Celebrated pianist-composer Ahmad Jamal continues his performance schedule around the world, as he has for well over the last four decades. Noted for his outstanding technical command and identifiable sound as a piano stylist, Mr. Jamal was born on July 2, 1930, in Pittsburgh, Pennsylvania. A child prodigy who began to play the piano at the age of 3, he began formal studies at 7.
While in high school, he completed the equivalent of college master classes under the noted African-American concert singer and teacher Mary Cardwell Dawson and pianist James Miller. He joined the musicians union at the age of 14, and he began touring upon graduation from Westinghouse High School at the age of 17, drawing critical acclaim for his solos. In 1951, he formed his first trio, The Three Strings. Performing at New York's The Embers club, Record Producer John Hammond "discovered" The Three Strings and signed them to Okeh Records (a division of Columbia, now Sony, Records).
Considering his trio "an orchestra," Mr. Jamal not only achieves a unified sound, but subtly inserts independent roles for the bass and drums. The hallmarks of Mr. Jamal's style are rhythmic innovations, colorful harmonic perceptions, especially left hand harmonic and melodic figures, plus parallel and contrary motion lines in and out of chordal substitutions and alterations and pedalpoint ostinato interludes in tasteful dynamics.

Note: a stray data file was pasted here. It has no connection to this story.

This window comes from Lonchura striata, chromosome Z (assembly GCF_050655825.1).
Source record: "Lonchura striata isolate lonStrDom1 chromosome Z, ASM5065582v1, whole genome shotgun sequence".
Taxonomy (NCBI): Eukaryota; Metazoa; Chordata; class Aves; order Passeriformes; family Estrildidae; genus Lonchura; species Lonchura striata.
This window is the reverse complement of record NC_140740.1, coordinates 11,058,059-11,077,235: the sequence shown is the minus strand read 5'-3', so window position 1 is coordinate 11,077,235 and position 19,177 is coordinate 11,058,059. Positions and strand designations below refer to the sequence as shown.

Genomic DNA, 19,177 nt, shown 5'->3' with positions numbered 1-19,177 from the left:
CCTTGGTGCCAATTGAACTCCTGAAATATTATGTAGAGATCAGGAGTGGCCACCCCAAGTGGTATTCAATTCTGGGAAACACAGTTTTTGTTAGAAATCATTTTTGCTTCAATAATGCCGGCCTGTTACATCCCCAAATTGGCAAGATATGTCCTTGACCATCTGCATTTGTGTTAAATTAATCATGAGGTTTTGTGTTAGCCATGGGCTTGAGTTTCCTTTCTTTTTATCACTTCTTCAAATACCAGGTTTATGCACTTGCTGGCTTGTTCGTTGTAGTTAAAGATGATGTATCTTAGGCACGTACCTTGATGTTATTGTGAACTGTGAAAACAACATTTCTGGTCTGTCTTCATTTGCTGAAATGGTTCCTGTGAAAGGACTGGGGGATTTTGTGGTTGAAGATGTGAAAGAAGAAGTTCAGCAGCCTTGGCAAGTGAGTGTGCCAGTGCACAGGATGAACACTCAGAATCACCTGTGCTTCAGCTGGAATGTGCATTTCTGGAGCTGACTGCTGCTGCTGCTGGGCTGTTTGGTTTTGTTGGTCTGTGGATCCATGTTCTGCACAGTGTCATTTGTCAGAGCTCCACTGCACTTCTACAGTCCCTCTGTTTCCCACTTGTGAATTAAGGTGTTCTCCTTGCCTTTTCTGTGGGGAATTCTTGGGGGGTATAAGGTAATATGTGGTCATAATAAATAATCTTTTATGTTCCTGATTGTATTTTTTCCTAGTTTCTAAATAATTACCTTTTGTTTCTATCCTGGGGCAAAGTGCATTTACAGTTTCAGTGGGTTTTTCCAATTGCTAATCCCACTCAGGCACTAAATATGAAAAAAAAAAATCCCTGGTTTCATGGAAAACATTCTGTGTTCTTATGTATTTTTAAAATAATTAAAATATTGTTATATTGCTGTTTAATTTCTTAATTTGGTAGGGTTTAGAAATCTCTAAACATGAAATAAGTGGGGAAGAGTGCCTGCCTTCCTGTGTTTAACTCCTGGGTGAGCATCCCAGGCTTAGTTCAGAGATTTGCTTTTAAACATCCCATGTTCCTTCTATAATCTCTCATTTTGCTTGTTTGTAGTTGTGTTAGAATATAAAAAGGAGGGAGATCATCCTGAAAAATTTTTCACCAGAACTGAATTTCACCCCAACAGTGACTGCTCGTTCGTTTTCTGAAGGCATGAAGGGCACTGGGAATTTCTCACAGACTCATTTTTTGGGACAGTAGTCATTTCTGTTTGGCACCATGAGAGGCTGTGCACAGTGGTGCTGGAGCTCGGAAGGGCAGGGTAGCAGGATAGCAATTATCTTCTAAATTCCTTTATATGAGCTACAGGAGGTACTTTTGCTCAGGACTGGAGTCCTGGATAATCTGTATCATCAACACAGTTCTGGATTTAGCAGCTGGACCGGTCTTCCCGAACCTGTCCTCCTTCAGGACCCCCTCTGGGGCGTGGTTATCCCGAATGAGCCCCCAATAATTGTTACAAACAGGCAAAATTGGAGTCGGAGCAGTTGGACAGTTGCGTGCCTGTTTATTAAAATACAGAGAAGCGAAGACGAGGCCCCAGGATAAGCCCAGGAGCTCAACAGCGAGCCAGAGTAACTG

He also incorporates a unique sense of space in his music, and his musical concepts are exciting without being loud in volume. Augmented by a selection of unusual standards and his own compositions, Mr. Jamal would notably impress and influence, among others, trumpeter Miles Davis.
In 1956, Mr. Jamal, who had already been joined by bassist Israel Crosby in 1955, replaced guitarist Ray Crawford with a drummer. Working as the "house trio" at Chicago's Pershing Hotel, in 1958, drummer Vernell Fournier joined this trio and Mr. Jamal made a "live" album for Argo (Chess) Records entitled But Not For Me. The resulting hit single and album, that also included Poinciana - his rendition, now Mr. Jamal's "trademark," remained on the Ten Best-selling charts - amazingly for a jazz album - an unprecedented 108 weeks! This financial success enabled Mr. Jamal to realize a dream, and he opened a restaurant/club, The Alhambra, in Chicago. Here the Trio was able to perform while limiting their touring schedule.
In 1951, Mr. Jamal first recorded Ahmad's Blues on Okeh Records. His arrangement of the folk tune Billy Boy, and Poinciana (not his original composition), also stem from this period. In 1955, he recorded his first Argo (Chess) Records album that included New Rhumba, Excerpts From The Blues, Medley (actually I Don't Want To Be Kissed), and It Ain't Necessarily So, - all later utilized by Miles Davis and Gil Evans on the albums Miles Ahead and Porgy and Bess.